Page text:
8. The process in accordance with claim 1, further including the step of neutralizing the epoxy phosphate ester polymer with one or more organic amines selected from a group comprising aliphatic mono- and polyfunctional amines, choline, guanidine, cycloaliphatic amines, aromatic amines, heterocylic amines and alkyl alcohol amines.
9. The process in accordance with claim 8, wherein the organic amine is 2-amino-2-methyl-1-propanol.
10. The single-stage process in accordance with claim 1, wherein the reacting step is carried out between 50 C. to 200 C. for a period of time between to 6 hours.
11. A single-stage process for the preparation of water-dispersible epoxy phosphate ester polymers from at least two grades and/or types of epoxy resins selected from a group comprising diglycidyl ethers of bisphenols, with each grade and/or type of epoxy resin having an average of greater than 1.5 epoxy groups and which may possess a different epoxy per weight equivalent (WPE) for each grade and/or type of epoxy resin, which comprises the step of:
reacting said each grade and/or type of epoxy resin with a phosphoric acid source material selected from a group comprising orthophosphiric acid, phosphoric acid, polyphosphoric acid, superphosphoric acid, and other condensed forms of phosphoric acid at a strength of about 0.01-1 equivalent of phosphoric acid per equivalent of epoxy group to form the water-dispersible epoxy phosphate ester polymers substantially free of phosphoric acid, diesters and triesters of epoxy phosphate resins.
12. The process in accordance with claim 11, wherein said each grade and/or type of epoxy resin which is used in the production of said water-dispersible epoxy phosphate ester polymer is selected from a group comprising a glycidyl ether of bisphenol A, a glycidyl ether of bisphenol K, a glycidyl ether of bisphenol F, a glycidyl ether of bisphenol S, and other glycidyl ethers of bisphenols having a molecular weight between 340 and 10,000.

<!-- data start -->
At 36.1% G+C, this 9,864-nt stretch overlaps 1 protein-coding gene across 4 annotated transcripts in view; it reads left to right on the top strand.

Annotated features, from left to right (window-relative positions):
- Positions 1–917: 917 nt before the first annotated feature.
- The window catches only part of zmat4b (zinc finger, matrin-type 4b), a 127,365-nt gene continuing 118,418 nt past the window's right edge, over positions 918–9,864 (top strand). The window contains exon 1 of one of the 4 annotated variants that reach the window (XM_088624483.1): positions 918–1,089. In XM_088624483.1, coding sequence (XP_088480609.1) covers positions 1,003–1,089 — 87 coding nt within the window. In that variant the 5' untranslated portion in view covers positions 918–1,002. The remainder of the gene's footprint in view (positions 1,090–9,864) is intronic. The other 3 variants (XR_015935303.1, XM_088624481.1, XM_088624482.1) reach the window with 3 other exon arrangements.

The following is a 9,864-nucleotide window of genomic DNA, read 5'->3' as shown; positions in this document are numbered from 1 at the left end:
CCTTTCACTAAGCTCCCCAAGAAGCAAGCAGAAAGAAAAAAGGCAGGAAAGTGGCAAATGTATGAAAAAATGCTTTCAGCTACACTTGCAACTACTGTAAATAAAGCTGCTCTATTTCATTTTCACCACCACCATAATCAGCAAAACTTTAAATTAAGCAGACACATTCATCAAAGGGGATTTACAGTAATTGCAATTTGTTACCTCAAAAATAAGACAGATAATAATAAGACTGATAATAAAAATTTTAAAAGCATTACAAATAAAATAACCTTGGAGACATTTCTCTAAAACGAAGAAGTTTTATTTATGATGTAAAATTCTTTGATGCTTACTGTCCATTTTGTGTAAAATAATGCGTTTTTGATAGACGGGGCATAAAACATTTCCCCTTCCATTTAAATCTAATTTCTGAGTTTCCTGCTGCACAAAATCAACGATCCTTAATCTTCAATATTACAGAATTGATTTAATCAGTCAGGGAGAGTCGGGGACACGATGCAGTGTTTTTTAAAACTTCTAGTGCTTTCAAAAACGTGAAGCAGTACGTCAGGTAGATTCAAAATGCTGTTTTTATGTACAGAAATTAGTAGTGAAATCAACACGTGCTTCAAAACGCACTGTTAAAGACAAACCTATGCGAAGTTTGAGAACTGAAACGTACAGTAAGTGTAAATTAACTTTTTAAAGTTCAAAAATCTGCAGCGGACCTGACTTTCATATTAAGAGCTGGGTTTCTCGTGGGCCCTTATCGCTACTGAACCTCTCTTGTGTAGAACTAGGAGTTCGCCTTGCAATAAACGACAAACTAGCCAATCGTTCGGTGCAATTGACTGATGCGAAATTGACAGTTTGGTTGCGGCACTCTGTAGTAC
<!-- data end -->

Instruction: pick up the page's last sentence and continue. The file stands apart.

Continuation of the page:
13. The process in accordance with claim 11, wherein said at least two grades and/or types of epoxy resin are epoxy resins having the general structure:
and R represents a bisphenol residue,
and n is from 0 to 30.
14. The process in accordance with claim 13, wherein the epoxy polymers are prepared by mixing at least two different epoxy resin polymers.
15. The process in accordance with claim 11, further including the step of neutralizing the epoxy phosphate ester polymer with one or more organic amines selected from a group comprising aliphatic mono- and polyfunctional amines, choline, guanidine, cycloaliphatic amines, aromatic amines, heterocylic amines and alkyl alcohol amines.
16. The process in accordance with claim 15, wherein the organic amine is 2-amino-2-methyl-1-propanol.
17. The process in accordance with claim 15, further including the step of adding water to the neutralized epoxy phosphate ester polymer.
18. The single-stage process in accordance with claim 11, wherein the reacting step is carried out between 50 C. to 200 C. for a period of time between to 6 hours.
Description
CROSS REFERENCE TO RELATED PATENT APPLICATION

This application claims priority to provisional patent application No. 60/902,212 filed in the United States Patent Office on Feb. 20, 2007.

FIELD OF THE INVENTION